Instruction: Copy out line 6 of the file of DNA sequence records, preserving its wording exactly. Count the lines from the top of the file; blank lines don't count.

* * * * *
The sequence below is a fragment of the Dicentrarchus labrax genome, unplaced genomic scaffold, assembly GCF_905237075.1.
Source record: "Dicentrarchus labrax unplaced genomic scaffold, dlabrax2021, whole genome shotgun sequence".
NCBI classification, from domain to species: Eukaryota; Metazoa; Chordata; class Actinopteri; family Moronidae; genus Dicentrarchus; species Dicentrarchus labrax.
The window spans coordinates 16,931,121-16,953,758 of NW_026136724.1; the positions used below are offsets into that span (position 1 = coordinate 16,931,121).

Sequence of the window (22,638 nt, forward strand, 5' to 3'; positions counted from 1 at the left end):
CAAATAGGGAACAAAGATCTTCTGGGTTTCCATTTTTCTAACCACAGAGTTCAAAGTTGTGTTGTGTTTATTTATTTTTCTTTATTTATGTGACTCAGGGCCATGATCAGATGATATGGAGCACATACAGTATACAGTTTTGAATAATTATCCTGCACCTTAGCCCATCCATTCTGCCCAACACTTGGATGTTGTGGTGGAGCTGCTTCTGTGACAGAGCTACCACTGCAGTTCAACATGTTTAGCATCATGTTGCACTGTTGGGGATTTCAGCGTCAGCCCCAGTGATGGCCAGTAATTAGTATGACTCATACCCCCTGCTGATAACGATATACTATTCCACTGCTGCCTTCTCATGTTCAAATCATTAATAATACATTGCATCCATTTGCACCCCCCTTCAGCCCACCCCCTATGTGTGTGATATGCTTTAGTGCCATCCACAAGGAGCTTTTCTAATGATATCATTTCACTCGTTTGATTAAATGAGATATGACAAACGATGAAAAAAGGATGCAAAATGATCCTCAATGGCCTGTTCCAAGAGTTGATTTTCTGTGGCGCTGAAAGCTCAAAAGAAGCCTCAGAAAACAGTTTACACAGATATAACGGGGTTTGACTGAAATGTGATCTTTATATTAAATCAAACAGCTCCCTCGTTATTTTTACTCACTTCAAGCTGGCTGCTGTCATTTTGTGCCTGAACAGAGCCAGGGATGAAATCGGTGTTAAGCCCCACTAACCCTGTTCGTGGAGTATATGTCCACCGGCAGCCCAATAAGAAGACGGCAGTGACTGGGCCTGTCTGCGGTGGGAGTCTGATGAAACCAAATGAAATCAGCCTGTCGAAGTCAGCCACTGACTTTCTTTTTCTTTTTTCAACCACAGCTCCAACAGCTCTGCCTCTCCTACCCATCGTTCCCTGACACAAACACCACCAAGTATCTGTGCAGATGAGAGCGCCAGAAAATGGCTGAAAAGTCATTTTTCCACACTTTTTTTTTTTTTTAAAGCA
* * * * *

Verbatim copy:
CAAATAGGGAACAAAGATCTTCTGGGTTTCCATTTTTCTAACCACAGAGTTCAAAGTTGTGTTGTGTTTATTTATTTTTCTTTATTTATGTGACTCAGGGCCATGATCAGATGATATGGAGCACATACAGTATACAGTTTTGAATAATTATCCTGCACCTTAGCCCATCCATTCTGCCCAACACTTGGATGTTGTGGTGGAGCTGCTTCTGTGACAGAGCTACCACTGCAGTTCAACATGTTTAGCATCATGTTGCACTGTTGGGGATTTCAGCGTCAGCCCCAGTGATGGCCAGTAATTAGTATGACTCATACCCCCTGCTGATAACGATATACTATTCCACTGCTGCCTTCTCATGTTCAAATCATTAATAATACATTGCATCCATTTGCACCCCCCTTCAGCCCACCCCCTATGTGTGTGATATGCTTTAGTGCCATCCACAAGGAGCTTTTCTAATGATATCATTTCACTCGTTTGATTAAATGAGATATGACAAACGATGAAAAAAGGATGCAAAATGATCCTCAATGGCCTGTTCCAAGAGTTGATTTTCTGTGGCGCTGAAAGCTCAAAAGAAGCCTCAGAAAACAGTTTACACAGATATAACGGGGTTTGACTGAAATGTGATCTTTATATTAAATCAAACAGCTCCCTCGTTATTTTTACTCACTTCAAGCTGGCTGCTGTCATTTTGTGCCTGAACAGAGCCAGGGATGAAATCGGTGTTAAGCCCCACTAACCCTGTTCGTGGAGTATATGTCCACCGGCAGCCCAATAAGAAGACGGCAGTGACTGGGCCTGTCTGCGGTGGGAGTCTGATGAAACCAAATGAAATCAGCCTGTCGAAGTCAGCCACTGACTTTCTTTTTCTTTTTTCAACCACAGCTCCAACAGCTCTGCCTCTCCTACCCATCGTTCCCTGACACAAACACCACCAAGTATCTGTGCAGATGAGAGCGCCAGAAAATGGCTGAAAAGTCATTTTTCCACACTTTTTTTTTTTTTTAAAGCA